Thursday, 12 February 2015

St. Vincent (2014)

Bill Murray is back in comedy!! isn't he? well this is almost a comedy I guess, if you discount all the soppy emotional stuff. You know what really amazed me...the films poster, it has Murray strutting a familiar pose whilst smoking a cigarette in full view! Hey this is the politically correct modern era guys, you can't be doing that, think of the children!

So old Bill plays Vincent a Vietnam Veteran who lives alone in Brooklyn with his cat, his wife has Alzheimer's disease and stays in a nursing home which Vincent visits. Due to his age, loneliness and lack of money Vincent is a grumpy, cynical, gambling, boozing, smoking old man that doesn't have the time of day for anyone (accept his sick wife). He owes loan sharks money and his only real friend (of sorts) is a Russian prostitute whom he bangs. Can you feel the comedy here?

Anyway a new neighbour moves in next door who is a single mother (Maggie) raising a young boy (Oliver). Her job creates problems with picking Oliver up from school and looking after him in general so she reluctantly must fall back on Vincent to help out. Naturally Vincent being the kind hearted soul that he is sees this as an opportunity to make some easy money. What follows is the obvious bonding between the pair as Vincent realises there is more to Oliver than just using him for menial tasks whilst Oliver realises there is actually some good left in Vincent.

The main focus of this movie is of course on Murray and the young boy whom he kinda befriends along the way. In all honesty this character wasn't a million miles away from Murray's character in 'Lost in Translation' in the sense that both were lonely, cynical and kinda rude...oh and Murray played them both. Again I gotta be honest Murray's range ain't that great, he can do the sarcastic, deadpan, sneering asshole type very well, it suits his comedic style...well that is his comedic style. Unfortunately everything he does kinda feels the same even when he's clearly trying not too, hence this character of Vincent just feels like Murray being Murray as usual.

The plot is dangerously predictable and does end with a real mushy setup. It all kicks off with Vincent being rude and inconsiderate towards Oliver and his mother Maggie (Melissa McCarthy trying to act but failing). Then as things progress Vincent starts to take a shine to the young lad as they go gambling together, visit his wife, going to bars etc...Vincent also helps Oliver to fight and stand up against a school bully. In turn Oliver helps Vincent mature and see things in a different light, helping him with daily chores and generally keeping him company etc...

Eventually it all goes pear shaped mainly because Vincent is being a bad influence despite actually trying to be a good influence or even a reasonable role model. Maggie's other half (a lawyer) restricts young Oliver from seeing Vincent fearing for the well-being of his son and Maggie to a degree. We then get the sequences of despair and emotional distress seeing Vincent at his lowest, running out of money, losing his wife, having a stroke and discovering he misses Oliver recognising they were actually good friends. But we then get the inevitably happy ending sequences where Vincent is nursed back to health with the help of Maggie and Oliver and Vincent kinda comes around. Its very much the stereotypical rollercoaster ride of starting low, the good times, the bad times and then finishing high again.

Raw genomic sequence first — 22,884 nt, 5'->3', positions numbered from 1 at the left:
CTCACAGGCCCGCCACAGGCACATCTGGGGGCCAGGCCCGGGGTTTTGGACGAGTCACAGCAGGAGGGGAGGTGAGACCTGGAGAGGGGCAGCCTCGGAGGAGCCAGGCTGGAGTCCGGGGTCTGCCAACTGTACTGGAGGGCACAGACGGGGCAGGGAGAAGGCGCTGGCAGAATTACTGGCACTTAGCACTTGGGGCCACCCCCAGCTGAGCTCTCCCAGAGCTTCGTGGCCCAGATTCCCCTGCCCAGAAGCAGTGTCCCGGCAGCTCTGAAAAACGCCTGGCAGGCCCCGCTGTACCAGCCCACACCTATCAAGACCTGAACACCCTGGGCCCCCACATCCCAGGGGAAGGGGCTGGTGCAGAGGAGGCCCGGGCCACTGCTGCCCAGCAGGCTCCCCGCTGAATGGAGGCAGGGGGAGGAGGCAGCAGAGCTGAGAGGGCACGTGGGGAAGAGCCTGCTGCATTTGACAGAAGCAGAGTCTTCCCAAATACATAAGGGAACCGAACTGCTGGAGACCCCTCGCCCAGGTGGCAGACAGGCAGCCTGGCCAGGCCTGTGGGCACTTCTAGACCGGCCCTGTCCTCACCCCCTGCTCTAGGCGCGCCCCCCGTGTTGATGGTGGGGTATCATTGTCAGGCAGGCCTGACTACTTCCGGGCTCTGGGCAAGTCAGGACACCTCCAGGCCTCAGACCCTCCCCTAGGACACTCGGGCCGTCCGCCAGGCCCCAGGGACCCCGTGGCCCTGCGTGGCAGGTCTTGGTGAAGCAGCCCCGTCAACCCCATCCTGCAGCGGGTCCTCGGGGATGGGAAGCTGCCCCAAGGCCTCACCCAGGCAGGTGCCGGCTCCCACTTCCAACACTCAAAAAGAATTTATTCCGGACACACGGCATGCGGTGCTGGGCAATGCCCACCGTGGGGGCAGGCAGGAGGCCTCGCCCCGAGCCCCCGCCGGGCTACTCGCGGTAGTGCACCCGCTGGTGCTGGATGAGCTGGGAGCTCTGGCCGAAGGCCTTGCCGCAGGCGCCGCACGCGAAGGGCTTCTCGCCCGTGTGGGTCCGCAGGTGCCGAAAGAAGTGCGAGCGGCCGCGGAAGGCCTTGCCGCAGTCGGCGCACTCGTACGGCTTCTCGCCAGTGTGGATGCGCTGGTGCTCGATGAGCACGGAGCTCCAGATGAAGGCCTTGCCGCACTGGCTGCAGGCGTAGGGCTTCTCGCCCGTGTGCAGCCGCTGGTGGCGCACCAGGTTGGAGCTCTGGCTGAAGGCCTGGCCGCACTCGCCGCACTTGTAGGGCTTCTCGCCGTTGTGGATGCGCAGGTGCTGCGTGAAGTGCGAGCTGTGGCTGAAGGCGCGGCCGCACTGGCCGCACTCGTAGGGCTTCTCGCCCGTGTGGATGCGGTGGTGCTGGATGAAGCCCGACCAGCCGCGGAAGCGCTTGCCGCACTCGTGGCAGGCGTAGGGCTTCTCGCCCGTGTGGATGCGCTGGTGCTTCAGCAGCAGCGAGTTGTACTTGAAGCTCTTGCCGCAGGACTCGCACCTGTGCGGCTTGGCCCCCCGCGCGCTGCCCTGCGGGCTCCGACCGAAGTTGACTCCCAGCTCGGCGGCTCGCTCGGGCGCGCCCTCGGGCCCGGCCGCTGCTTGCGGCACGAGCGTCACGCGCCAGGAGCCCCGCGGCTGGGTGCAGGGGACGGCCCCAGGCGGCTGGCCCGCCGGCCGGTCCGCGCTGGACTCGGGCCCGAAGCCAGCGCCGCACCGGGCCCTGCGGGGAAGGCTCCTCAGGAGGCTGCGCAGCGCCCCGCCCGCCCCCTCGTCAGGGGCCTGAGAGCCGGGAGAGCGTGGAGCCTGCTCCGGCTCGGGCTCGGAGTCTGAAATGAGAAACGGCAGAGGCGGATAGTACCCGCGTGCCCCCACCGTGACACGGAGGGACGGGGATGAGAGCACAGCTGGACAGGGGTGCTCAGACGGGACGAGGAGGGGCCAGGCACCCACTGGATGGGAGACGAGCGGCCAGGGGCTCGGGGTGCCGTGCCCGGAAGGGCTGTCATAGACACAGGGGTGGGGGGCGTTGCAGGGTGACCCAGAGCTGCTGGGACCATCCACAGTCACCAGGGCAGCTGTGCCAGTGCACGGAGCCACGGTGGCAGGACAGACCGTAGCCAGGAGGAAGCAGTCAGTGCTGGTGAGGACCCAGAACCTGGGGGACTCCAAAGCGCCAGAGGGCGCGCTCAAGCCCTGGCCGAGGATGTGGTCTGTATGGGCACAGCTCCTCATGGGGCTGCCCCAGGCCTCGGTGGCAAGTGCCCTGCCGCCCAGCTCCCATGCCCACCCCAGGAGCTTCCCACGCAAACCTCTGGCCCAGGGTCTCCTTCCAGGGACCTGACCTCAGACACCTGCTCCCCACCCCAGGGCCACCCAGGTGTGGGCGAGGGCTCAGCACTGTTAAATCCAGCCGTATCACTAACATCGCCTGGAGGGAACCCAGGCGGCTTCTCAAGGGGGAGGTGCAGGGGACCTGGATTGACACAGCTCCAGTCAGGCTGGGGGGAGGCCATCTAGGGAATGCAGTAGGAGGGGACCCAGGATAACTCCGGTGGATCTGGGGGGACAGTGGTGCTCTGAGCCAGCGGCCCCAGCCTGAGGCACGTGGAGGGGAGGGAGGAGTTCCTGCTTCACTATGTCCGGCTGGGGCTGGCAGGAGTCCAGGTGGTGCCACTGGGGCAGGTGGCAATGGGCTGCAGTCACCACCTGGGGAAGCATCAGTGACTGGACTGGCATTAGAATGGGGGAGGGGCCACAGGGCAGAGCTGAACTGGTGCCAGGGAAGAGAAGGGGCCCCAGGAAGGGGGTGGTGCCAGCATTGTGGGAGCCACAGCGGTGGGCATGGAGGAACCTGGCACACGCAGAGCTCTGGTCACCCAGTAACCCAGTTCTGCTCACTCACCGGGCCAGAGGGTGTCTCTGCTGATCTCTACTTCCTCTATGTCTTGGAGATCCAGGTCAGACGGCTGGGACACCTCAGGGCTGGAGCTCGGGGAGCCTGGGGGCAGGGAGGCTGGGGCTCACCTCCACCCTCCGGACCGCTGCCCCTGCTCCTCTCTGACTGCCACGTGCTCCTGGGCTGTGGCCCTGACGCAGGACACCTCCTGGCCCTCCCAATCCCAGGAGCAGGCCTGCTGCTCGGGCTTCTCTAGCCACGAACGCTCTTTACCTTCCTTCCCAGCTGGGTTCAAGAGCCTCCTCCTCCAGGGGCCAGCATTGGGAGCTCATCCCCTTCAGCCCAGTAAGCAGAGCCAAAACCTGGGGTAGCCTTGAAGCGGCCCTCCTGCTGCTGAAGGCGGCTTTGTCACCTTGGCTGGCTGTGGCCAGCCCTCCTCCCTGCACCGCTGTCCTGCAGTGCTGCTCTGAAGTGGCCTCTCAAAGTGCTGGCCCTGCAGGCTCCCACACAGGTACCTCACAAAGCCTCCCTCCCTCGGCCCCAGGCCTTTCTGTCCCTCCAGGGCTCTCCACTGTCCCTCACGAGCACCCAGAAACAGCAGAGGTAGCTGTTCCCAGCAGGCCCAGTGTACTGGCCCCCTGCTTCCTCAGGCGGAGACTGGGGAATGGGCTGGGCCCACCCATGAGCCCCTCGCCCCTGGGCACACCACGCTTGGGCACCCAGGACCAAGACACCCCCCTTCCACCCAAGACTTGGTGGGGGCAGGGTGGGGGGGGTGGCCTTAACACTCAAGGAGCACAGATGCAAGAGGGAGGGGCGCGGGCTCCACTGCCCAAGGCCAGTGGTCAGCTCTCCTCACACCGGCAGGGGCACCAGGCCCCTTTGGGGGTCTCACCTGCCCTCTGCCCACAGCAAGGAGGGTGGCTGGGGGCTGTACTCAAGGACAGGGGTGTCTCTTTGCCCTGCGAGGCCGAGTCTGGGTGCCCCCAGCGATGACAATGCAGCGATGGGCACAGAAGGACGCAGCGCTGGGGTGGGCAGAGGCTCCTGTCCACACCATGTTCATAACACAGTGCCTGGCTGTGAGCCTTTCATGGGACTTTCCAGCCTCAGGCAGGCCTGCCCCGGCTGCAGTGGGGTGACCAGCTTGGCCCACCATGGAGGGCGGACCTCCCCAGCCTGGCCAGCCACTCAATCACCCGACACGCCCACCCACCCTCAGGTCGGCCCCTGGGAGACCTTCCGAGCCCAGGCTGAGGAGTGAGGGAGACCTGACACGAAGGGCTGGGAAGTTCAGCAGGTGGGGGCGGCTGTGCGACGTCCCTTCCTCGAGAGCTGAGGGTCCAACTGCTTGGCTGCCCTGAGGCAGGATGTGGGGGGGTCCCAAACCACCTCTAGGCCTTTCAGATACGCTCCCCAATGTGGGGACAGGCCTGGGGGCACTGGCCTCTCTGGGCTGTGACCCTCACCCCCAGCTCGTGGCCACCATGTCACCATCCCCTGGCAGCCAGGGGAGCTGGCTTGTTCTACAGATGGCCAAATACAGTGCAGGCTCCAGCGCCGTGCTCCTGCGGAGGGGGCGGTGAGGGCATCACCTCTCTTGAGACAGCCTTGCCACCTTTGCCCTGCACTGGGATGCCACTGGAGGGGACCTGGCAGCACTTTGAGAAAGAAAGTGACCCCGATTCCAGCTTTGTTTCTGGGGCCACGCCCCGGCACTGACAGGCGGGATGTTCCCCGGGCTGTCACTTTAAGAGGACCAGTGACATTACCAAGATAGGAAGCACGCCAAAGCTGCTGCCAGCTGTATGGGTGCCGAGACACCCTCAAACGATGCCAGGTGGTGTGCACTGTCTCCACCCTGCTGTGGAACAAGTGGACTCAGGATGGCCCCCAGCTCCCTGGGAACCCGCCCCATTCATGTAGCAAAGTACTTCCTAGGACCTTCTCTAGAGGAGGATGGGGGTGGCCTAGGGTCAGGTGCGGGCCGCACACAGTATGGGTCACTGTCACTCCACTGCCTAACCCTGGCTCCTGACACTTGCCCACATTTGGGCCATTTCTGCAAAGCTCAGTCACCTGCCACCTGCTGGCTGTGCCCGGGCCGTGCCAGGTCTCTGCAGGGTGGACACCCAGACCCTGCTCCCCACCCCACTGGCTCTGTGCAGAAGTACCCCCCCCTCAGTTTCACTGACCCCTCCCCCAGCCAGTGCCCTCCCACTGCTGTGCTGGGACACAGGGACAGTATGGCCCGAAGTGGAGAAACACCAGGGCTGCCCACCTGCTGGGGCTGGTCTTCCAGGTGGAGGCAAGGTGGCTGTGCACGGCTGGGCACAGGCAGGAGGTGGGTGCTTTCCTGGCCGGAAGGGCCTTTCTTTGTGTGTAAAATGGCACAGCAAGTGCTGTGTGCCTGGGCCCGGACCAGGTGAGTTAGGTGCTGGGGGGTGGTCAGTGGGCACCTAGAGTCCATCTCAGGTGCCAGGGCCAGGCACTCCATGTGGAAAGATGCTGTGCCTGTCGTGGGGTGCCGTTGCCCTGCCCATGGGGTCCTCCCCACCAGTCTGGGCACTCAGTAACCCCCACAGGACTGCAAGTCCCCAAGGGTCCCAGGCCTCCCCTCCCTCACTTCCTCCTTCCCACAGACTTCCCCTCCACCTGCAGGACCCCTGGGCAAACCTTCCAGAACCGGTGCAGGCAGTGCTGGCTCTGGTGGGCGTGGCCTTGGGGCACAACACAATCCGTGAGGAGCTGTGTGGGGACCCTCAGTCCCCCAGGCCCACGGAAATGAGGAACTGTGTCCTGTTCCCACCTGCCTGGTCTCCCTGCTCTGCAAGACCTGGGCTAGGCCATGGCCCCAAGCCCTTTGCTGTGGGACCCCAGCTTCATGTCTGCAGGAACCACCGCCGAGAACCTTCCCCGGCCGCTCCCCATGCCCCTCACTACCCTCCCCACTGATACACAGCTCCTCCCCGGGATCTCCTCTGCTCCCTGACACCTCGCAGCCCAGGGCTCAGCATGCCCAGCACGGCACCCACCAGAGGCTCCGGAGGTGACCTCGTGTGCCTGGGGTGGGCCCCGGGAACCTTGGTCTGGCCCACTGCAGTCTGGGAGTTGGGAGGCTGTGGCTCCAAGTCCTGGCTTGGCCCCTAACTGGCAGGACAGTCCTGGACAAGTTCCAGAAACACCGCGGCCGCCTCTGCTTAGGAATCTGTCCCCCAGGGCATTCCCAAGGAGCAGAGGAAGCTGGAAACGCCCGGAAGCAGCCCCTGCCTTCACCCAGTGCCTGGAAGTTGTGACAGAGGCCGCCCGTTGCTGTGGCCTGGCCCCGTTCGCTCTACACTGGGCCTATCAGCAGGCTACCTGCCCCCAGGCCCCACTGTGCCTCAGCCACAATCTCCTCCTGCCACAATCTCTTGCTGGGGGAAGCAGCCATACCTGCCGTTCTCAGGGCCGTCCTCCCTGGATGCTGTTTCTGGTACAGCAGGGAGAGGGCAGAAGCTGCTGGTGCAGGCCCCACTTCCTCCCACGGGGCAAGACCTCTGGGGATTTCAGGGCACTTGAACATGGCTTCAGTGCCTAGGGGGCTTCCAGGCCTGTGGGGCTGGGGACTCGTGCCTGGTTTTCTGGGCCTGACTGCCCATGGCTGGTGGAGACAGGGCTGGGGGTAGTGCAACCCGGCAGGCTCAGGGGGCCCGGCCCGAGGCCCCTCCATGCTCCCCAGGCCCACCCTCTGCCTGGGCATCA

The story kept me interested but its not really that funny, its way darker and more dramatic than it lets on. Much of the Murray moments are pretty depressing, kinda poignant and basically miserable really, even the sequence where he helps Oliver from getting beaten up by the school bullies is actually a bit disturbing. I was expecting it to be funny but was shocked at how gritty and harsh that sequence was. The only amusing moment that stuck out in my mind (that I can actually remember) is at the start when Murray crashes his car into his own fence and manages to blame some removal men for it when they accidentally bump into his tree.
I guess the aim here was to create a crummy, sleazy, no good fraud of a guy who meets a young boy (young family) and gets his life turned around. Sure Vincent is an old miser but deep deep down he has a good heart and the other characters just need to excavate it.

Yep I'm sure that's the angle here but its lost in space, I can see the reason why people are hailing it as a solid movie for Murray but is it really?? Its not comedy, its nothing new and original and worst of all its just Murray being Murray...again, the only difference here being McCarthy NOT being a loud obnoxious cow. The entire Russian prostitute character played by Naomi Watts just left me confused, you could quite easily remove that character from the movie and nothing would change. I still don't get what she was suppose to be there for...and why pregnant? that was never even touched on I do believe, it just made things more awkward.

This is not a bad film don't get me wrong, its a decent emotional ride with solid performances. But in my view it was rather depressing and not overly enjoyable...until the very end with the obligatory weepy finale. Am I being too stern here? maybe but I'm still surprised at how genuinely gloomy this all was. I like Murray and he does a good aging curmudgeon with a sharp tongue...but he's done this type of thing before and usually with more laughs. Hence I still stand by Sofia Coppola's Nippon based story as one of Bill Murray's best characters in crisis.